Former NBA player signs autistic rapper
50 Tyson is a rapper. Eighteen, and already out-of-nowhere famous.
It began when he snuck off with his sister's camera and pointed it at himself as he spit hot fire into the bathroom mirror. The ensuing videos went viral. He was a bona fide teenage YouTube sensation.
But he has something most YouTube sensations don't. He has a record deal. And he has autism.
Troy Hudson is a music mogul. Well, that's the plan, anyway. Hudson is a former NBA player. He had a nice career -- 11 years with five teams, including 50 Tyson's hometown Timberwolves.
Afterward, Hudson started a record company. He heard of the kid with the YouTube views, saw him, called him, met him, signed him. 50 Tyson's first album, "50 Tyson Presents The Rhythm of Autism Vol. 1," was recently released to coincide with National Autism Awareness Month.
Antonio Henderson-Davis (his rap nickname came when someone said he looked like a cross between Mike Tyson and 50 Cent) is not the kind of act that wins "American Idol." He's more the kind that gets famous during "Idol" auditions. Still, his charisma is undeniable.
"People are not laughing at him," Hudson says. "They're laughing with him."
Individuals are affected to different degrees by autism, "a complex developmental disability that ... affects a person's ability to communicate and interact with others," the Autism Society says. Antonio attends special classes, but regular school. He played high school football (his jersey number was 50). And he and Hudson had to delay the interview for this story a day because they were out looking for a tux for Antonio's prom.
But parents and teachers and coaches have -- as parents and teachers and coaches will -- expressed their concerns about a kindhearted autistic kid being thrown into show business.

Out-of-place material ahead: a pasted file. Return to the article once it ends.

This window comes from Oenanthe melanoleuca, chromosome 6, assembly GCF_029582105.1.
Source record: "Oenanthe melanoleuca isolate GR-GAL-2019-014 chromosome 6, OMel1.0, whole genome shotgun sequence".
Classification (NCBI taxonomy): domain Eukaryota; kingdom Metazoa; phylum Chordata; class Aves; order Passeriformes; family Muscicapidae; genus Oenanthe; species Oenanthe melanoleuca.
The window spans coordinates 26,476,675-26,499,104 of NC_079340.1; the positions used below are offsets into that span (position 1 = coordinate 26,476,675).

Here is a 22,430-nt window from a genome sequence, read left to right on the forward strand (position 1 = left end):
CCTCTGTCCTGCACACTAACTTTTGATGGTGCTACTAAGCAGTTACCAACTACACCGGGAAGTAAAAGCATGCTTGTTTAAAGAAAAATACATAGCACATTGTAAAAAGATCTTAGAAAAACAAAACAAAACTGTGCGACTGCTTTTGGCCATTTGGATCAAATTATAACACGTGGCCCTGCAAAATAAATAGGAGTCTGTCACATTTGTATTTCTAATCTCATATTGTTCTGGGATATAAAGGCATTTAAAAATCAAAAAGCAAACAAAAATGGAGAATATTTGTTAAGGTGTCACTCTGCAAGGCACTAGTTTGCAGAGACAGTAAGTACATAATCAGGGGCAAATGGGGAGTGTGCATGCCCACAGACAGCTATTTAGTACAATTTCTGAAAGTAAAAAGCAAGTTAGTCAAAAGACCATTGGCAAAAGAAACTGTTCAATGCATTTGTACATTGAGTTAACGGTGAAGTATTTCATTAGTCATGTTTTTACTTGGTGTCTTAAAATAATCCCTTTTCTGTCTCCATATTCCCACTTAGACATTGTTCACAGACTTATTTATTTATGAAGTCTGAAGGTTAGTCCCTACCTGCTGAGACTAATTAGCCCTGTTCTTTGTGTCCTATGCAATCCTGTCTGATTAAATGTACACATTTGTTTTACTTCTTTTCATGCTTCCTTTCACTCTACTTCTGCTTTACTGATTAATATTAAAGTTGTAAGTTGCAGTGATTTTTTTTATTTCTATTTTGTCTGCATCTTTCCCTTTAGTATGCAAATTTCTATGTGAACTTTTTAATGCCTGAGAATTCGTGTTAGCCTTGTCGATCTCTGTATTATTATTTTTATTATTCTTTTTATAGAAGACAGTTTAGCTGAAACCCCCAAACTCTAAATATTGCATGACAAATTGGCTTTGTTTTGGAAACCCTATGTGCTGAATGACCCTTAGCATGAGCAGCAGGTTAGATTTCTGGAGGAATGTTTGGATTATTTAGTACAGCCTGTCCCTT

Hudson understands. "Everyone that loves him," he says, "is going to be protective of him."
But if this is Antonio's big break, know also that 50 Tyson is the biggest name -- by far -- on Hudson Records' roster.
Hudson knows where this line of questioning is going. "As long as I do the right things, God is going to bless me," he says. Yeah, 50 Tyson is Hudson Records' big break -- but not in the way we all think.
"I was skeptical," Hudson says. "I had to learn. I'm still learning. To me this is the most important project that I ever did -- it's not about me. It's not about 50 Tyson -- he understands that. It's about the world. It's about changing the world."
50 Tyson was the headliner at a concert at the Autism Society of Minnesota's annual fundraiser. They plan to donate proceeds from the album's sales. This could be the start of something more important than fame.
The rapper and the ex-ballplayer said goodbye and hung up. They drove, they hoped, headed to the big time. But first, there was a stop at a high school prom.
Kalani Simpson is a freelance writer based in Omaha.
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